Gen. Woodgate moved encouragingly among his men with consummate bravery but there was nothing he could do to stem the dreadful butchery. Seventy Lancastrians were felled with bullets to the head and soon after 8-30 a.m. Woodgate was mortally wounded by a shell splinter above the right eye and carried off by volunteer Indian stretcher-bearers.
His second and third in command were then shot dead, leaving Colonel Malby Crofton, CO of the Royal Lancasters, in command. Crofton, who was not a favourite of Gen. Buller’s, found a signaller amid the chaos and told him to send this message to HQ: “Reinforce at once or all is lost. General dead.”
From his HQ on Mount Alice four miles away, Buller watched through his telescope as the barrel-chested, 6ft. 2in. Lt.-Col. Thorneycroft led spirited bayonet charges and sent withering volleys downhill at the advancing commandos.
The confusion of battle was exacerbated by the disruption in the British chain of command. Troops on the peak did not know who their commanding officer was until Buller, after receiving Col. Crofton’s signal, notified Thorneycroft by messenger that he had been promoted to Brigadier-General and was now in charge.
Buller’s order ignored Crofton and other officers who outranked Thorneycroft, and these misunderstandings were never resolved.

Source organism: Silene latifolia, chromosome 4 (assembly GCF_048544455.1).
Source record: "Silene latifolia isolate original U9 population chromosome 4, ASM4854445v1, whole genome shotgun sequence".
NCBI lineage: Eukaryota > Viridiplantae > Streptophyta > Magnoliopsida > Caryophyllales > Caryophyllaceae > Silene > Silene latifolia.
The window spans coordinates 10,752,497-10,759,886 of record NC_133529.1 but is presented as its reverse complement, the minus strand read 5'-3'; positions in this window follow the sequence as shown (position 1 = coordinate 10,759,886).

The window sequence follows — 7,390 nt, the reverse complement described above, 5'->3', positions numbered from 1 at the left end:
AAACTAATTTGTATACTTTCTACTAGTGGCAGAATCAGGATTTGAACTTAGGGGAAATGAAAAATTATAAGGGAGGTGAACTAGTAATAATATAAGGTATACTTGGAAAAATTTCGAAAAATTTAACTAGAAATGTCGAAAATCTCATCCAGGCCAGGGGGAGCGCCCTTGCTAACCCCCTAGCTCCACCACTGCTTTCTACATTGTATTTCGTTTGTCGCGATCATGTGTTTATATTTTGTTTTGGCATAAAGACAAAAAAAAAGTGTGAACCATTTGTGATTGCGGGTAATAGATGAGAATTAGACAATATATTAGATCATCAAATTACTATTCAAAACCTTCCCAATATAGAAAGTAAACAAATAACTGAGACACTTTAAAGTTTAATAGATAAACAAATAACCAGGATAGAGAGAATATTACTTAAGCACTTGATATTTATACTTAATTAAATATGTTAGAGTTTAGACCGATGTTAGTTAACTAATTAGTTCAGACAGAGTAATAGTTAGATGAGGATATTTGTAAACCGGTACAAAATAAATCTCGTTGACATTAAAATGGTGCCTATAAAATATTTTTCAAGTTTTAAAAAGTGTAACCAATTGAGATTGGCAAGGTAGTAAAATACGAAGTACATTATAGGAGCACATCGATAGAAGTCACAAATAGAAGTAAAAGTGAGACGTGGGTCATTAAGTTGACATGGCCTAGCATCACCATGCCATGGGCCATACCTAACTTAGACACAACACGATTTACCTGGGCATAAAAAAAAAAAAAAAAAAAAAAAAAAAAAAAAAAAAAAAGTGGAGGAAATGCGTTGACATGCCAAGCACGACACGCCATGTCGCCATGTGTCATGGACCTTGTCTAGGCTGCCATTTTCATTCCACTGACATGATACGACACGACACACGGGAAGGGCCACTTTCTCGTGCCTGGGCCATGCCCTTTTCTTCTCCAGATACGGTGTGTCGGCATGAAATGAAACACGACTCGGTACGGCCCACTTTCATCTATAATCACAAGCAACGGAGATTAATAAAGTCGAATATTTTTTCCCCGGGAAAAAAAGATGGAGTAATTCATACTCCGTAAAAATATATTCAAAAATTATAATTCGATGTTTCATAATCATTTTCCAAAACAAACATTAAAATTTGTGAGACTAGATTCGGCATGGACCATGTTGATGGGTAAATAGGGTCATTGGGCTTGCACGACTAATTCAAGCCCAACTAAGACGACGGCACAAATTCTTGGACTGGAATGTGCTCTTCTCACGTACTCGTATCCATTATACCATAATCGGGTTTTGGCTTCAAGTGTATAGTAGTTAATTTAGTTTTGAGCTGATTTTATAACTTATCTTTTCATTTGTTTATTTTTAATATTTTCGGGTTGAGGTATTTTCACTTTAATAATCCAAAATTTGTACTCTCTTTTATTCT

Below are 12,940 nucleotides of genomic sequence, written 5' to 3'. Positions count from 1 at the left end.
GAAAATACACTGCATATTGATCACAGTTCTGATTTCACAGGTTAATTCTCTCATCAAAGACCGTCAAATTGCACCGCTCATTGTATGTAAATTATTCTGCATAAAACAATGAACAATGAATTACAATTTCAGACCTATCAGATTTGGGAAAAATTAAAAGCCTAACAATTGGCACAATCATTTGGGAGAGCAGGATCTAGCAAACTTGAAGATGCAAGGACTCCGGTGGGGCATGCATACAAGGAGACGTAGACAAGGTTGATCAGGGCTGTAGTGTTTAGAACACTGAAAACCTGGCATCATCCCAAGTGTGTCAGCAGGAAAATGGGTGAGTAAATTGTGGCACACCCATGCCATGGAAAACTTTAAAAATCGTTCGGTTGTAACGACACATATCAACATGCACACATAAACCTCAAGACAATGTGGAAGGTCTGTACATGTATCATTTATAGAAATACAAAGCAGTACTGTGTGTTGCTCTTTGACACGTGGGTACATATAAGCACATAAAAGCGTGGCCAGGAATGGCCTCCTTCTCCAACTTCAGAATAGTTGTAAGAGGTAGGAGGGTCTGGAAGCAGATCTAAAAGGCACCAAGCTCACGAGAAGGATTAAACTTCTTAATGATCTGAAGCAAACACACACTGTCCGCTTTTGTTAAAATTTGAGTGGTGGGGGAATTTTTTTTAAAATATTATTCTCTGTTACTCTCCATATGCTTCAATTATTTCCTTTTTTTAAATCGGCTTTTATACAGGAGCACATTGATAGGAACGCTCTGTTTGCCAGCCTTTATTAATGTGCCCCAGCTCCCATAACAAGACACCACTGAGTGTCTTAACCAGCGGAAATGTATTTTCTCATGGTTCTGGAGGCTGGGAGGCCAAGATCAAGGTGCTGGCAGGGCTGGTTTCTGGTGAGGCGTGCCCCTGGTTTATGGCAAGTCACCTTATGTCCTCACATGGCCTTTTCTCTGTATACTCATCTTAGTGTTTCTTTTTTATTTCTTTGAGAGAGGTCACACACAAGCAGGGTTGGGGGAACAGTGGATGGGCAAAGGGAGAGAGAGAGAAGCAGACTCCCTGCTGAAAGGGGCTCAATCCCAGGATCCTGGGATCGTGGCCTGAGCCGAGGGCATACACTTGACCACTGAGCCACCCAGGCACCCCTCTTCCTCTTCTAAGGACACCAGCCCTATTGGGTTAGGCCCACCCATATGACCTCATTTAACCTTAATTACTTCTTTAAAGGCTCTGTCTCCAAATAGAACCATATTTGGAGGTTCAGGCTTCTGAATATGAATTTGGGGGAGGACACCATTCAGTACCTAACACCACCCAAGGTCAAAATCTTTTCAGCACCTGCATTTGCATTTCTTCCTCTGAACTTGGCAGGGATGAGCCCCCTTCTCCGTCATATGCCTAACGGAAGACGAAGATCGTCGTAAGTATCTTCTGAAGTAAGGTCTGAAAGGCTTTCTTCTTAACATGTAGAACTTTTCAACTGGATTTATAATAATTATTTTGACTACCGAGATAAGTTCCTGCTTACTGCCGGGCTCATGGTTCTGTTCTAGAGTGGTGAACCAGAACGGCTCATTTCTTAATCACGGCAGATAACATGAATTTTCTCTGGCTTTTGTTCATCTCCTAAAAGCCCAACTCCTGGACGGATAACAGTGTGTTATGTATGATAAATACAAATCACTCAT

The ebb-and-flow of hand-to-hand fighting continued for hours under the blazing sun with neither side in complete control, until eventually the long-distance enfilading rifle fire from both flanks and the Boer shelling decimated the British.
Bodies in the shallow trenches lay three deep, many of them without heads or limbs.
At 1 p.m., bereft of their officers and with no water or food, about 200 shell-shocked Lancashire Fusiliers dropped their rifles and waved a white flag. But a Boer officer who came forward to accept their surrender was confronted by a red-faced Thorneycroft who bellowed: “Take your men back to Hell, sir! I am in command and I allow no surrender!”
The ubiquitous Thorneycroft was too late to stop 150 Fusiliers from being captured, but they retaliated soon afterwards by driving the Boers back over the crest-line in a headlong bayonet charge. Apart from this incident, the British never wavered – and neither did the Boers.
It was Thorneycroft who, though bearing a charmed life during 12 hours in the thick of battle, took the decision to retire after calling his surviving officers together late in the afternoon to discuss the futility of continuing the struggle next day.
Churchill went back up the mountain well after dark with a message from Gen. Warren promising reinforcements in the morning, but it had no impact on the physically and emotionally exhausted Thorneycroft.
“The retirement is already in process,” he told Churchill. ”It’s better to get six battalions safely off the hill tonight than a bloody mop-up in the morning.”